Tag Archives: Karen Brown

Wednesdays with Writers: Abandoned insane asylums, ghosts, lush prose, a mystery, writing amidst chaos, a brief tutorial in short stories and linked novels, and so much more from Karen Brown. Oh, and her new novel, THE CLAIRVOYANTS.

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By Leslie Lindsay 

Lush, descriptive, wholly original psychological mystery in which one woman’s desires and abilities are put to the test.

Flattened-199x300THE CLAIRVOYANTS is the second novel of Karen Brown (her first, THE LONGINGS OF WAYWARD GIRLS came out in 2013. Be sure to check out my interview with her here.

Karen’s prose is complex, vivid, and poetic. THE CLAIRVOYANTS is a hot, roiling simmer encased with erotic undertones, complex layers, a highly Gothic vibe that will have you wrapped in a hypnotic dream-state questioning your own reality. 

Martha Mary and her slightly unstable younger sister, Del (Delores) claim to see ghosts. They are the charlatans of their small coastal town, offering seances and readings of the dead in exchange for a few bucks to buy lip gloss and drug-store flip-flops.

But maybe she *can* see ghosts after all?

Martha Mary leaves that coastal town and settles in Ithaca, New York in attempt to be a bit more ‘grounded,’ to attend college. There she falls in love with photographer/professor William Bell and together, along with her sister and other friends try to piece out the mystery of a missing, presumed dead girl, Mary Rae.

But dark, twisty things happen. More deaths. More ghosts. More mystery and intrigue. THE CLAIRVOYANTS is one of those books that will linger long after you’ve closed the cover for the last time.

Please join me in welcoming Karen Brown back to the blog couch.

Leslie Lindsay: Karen, it’s been a few years! It was 2013 when we chatted last—about THE LONGINGS OF WAYWARD GIRLS, your debut novel. I can only imagine you’ve been busy writing and teaching. Can you fill us in?TheLongingsofWaywardGirls

Karen Brown:  I wish I could say that I’ve done some world traveling, but you’re pretty much spot on: Since we last chatted I’ve been mostly teaching and writing. I teach at the University of South Florida—my alma mater, where I first decided to become a writer, and where I produced my first short stories. Each semester I teach three sections of the same fiction writing courses I took myself years ago. Being a teacher means that each semester I am dropped into the fictional worlds of my students while trying to maintain the fictional world in my own work. Since LONGINGS appeared I’ve revised two novels, and have begun work on a new one—still tentative and very incomplete. The revisions can be just as time-consuming as starting from scratch—every small change can present entirely new plot directions. For me, revising is very close to drafting—I am always open to making big changes, and each version—for THE CLAIRVOYANTS it was twelve—takes the story further away from the original.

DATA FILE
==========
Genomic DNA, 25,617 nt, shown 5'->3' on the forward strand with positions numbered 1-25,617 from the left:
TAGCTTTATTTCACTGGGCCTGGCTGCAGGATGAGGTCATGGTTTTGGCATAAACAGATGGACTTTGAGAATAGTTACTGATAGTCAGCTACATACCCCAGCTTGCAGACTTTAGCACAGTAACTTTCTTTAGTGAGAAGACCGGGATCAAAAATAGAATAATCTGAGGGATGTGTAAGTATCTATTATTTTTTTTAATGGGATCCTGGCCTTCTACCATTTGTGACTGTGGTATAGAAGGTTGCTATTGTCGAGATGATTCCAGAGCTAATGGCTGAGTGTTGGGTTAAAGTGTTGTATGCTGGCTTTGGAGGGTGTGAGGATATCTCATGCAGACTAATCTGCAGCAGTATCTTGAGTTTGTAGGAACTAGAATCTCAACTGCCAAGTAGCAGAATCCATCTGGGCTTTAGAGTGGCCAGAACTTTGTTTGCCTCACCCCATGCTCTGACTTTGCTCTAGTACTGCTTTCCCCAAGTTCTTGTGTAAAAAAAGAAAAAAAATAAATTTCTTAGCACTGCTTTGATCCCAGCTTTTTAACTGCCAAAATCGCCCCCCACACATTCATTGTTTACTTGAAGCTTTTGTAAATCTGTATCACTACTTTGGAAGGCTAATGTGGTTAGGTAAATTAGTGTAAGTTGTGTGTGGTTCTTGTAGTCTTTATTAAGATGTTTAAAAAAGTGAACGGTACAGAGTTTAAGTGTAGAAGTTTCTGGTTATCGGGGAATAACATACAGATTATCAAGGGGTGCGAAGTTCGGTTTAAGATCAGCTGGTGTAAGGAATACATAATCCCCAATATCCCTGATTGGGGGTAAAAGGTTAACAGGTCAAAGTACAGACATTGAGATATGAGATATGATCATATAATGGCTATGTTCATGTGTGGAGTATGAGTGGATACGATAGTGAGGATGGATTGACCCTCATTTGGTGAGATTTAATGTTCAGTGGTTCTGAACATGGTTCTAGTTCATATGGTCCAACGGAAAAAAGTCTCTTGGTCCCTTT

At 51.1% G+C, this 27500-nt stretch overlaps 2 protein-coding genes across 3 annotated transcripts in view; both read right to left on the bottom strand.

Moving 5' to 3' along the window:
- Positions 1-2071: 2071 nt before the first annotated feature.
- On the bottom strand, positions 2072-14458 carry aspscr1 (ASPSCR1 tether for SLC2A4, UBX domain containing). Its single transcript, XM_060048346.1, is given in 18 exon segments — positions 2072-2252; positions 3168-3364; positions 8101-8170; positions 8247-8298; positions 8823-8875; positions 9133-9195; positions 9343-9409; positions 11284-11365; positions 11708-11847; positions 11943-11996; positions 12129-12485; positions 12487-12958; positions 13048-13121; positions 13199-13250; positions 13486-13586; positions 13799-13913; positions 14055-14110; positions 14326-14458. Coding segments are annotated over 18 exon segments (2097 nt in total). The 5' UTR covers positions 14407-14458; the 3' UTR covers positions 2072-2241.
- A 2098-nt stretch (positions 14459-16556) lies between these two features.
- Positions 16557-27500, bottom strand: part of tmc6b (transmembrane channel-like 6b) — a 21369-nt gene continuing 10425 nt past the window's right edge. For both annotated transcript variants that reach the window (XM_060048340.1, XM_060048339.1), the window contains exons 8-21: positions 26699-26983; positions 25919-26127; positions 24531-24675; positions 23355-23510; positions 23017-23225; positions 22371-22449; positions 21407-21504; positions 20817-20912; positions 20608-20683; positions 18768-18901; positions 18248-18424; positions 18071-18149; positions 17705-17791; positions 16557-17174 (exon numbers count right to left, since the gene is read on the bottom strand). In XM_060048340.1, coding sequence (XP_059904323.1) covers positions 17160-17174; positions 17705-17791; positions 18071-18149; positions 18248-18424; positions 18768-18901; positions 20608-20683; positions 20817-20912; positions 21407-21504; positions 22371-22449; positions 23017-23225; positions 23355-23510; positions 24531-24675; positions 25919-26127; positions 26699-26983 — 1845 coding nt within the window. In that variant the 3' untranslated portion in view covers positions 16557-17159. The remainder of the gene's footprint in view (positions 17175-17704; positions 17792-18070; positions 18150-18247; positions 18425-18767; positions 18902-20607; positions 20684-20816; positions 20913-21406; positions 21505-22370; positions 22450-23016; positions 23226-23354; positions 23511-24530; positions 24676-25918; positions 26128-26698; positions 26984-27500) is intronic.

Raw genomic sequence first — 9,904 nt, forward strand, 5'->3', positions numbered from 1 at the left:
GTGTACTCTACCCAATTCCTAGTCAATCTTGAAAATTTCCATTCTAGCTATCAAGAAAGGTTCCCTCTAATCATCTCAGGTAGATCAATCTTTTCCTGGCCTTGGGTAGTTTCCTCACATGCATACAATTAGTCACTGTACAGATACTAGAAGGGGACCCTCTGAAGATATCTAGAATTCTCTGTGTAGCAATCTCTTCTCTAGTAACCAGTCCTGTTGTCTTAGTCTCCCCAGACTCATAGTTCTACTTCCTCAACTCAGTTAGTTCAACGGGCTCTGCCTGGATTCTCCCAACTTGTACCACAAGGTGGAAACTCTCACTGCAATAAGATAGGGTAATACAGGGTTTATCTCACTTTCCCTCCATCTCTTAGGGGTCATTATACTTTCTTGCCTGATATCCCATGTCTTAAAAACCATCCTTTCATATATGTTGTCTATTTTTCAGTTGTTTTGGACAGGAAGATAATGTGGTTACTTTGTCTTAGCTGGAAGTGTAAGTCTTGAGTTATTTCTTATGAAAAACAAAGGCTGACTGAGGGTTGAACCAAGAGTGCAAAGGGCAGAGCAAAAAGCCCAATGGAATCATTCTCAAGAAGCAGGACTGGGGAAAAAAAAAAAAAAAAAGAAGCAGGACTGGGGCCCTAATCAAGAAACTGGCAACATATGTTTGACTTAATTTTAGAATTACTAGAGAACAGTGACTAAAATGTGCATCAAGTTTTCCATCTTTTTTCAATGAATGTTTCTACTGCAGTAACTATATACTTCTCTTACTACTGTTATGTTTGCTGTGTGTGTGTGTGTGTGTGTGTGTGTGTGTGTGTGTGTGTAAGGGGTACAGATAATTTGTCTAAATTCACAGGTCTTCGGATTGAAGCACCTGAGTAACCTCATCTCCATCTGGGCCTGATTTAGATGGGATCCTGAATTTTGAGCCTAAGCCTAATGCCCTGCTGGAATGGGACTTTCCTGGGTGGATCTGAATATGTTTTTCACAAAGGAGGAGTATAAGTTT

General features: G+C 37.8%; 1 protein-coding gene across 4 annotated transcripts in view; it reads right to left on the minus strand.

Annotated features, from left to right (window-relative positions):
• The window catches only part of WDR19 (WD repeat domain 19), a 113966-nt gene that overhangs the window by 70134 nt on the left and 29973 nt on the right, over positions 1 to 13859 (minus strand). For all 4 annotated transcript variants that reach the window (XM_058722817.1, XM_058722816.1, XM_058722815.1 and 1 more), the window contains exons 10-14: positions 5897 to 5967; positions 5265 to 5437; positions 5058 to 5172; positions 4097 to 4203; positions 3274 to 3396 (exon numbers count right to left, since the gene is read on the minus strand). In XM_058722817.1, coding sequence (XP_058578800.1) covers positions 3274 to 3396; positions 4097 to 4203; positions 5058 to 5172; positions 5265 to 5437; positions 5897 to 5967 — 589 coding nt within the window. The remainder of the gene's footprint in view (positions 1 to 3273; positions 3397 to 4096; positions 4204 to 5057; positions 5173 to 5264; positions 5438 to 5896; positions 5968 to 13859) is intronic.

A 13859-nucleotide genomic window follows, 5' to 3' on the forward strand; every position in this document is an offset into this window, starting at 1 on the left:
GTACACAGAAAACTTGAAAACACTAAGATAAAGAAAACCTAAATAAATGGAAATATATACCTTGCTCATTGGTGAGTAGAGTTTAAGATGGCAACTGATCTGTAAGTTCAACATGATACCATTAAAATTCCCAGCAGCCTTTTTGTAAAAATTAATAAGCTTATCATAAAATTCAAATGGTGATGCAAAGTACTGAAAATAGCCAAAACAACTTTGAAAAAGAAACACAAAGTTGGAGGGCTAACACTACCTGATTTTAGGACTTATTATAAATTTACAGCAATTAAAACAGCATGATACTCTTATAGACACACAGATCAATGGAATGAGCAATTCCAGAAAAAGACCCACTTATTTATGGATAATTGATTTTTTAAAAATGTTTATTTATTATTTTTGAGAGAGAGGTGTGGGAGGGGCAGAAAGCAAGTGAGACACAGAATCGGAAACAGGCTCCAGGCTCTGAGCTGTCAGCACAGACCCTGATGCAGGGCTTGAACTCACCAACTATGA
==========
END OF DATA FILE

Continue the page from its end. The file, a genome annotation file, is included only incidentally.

L.L.: I’m always, always intrigued about what sparks a writer into action on a particular title. I have to know, what was it for THE CLAIRVOYANTS?

Karen Brown: THE CLAIRVOYANTS started as a short story, “Galatea,” published first in Crazyhorse, and reprinted in BEST AMERICAN SHORT STORIES.  As I expanded the story into a novel it became three sections—one set in Ithaca, NY, one in Florida, and one in the Caribbean. Martha Mary was the main character in each section, and the sections represented three different time periods of her life. The book was very long and convoluted, and after getting some initial reads I decided to simply focus on the Ithaca section. There are aspects of the other sections that I held on to and worked into the Ithaca story—Owen, Martha’s nephew and Anne, with her glioblastoma. Even the yachties in the Caribbean get to play a small role in the new version. The novel began as a story of a young woman with a troubled past who is seeking love. The addition of the ghosts and the spiritualist camp came about after I reconnected with a childhood friend whose parents bought a house in Pine Grove, a small spiritualist community in Niantic, CT. I was intrigued with the spiritualists and the mediums, and I wanted to add this component to the novel. Martha Mary is named after her great aunt, a nun, who dies in a car accident, and the themes of doubt and belief play into her sighting of Auntie Sister as a ghost when she is a child. In Ithaca, it seemed natural to give her a ghost to draw her into the ongoing mystery.

L.L.: One observation I made while reading THE CLAIRVOYANTS is that it could very well be any time period. The names of your characters: Martha Mary. Anne. Randy. Del. William. Mary Rae. Geoff. Well, they all seem kind of Nancy Drew-ish. Yet, they have cell phones, so it’s not exactly a period piece. But it could have been. Was this intentional on your part?

Karen Brown: I lived in an area similar to that of the novel for a year while I attended graduate school—a  small, rural town thirty minutes from the closest movie theater, mall, and Pizza Hut. The drive in to the university was on a road that cut through a vast, open area of fields, the roadside dotted with occasional small businesses—a place that sold garden statuary, a bridal shop. Little kids wore blaze orange caps when they played outside and the big thing for girls was baton lessons. Guys drove muscle cars or trucks, and the professors lived in farmhouses down long wooded lanes. Isolated settings tend to create a sense of timelessness, and I wanted to capture that feeling. I like old-fashioned names (and I love Nancy 20150827-38-Westfield-New-York-21922691918-700x525Drew), and perhaps subconsciously the names seemed to fit the setting. The novel focuses on a quirky group from a small, isolated town that gathers around an artist—Anne. Though they aren’t off the grid, the traditions they follow—the New Year’s Eve hunt, the recipes from old cookbooks, the games of Bridge, the Aaron Copland music—seem things borrowed from another time and recast as part of their small community. The addition of cell phones was practical—I needed the story to be set in a time long enough after the asylums were closed down—most in the 1970s—to have the one in the novel deteriorate.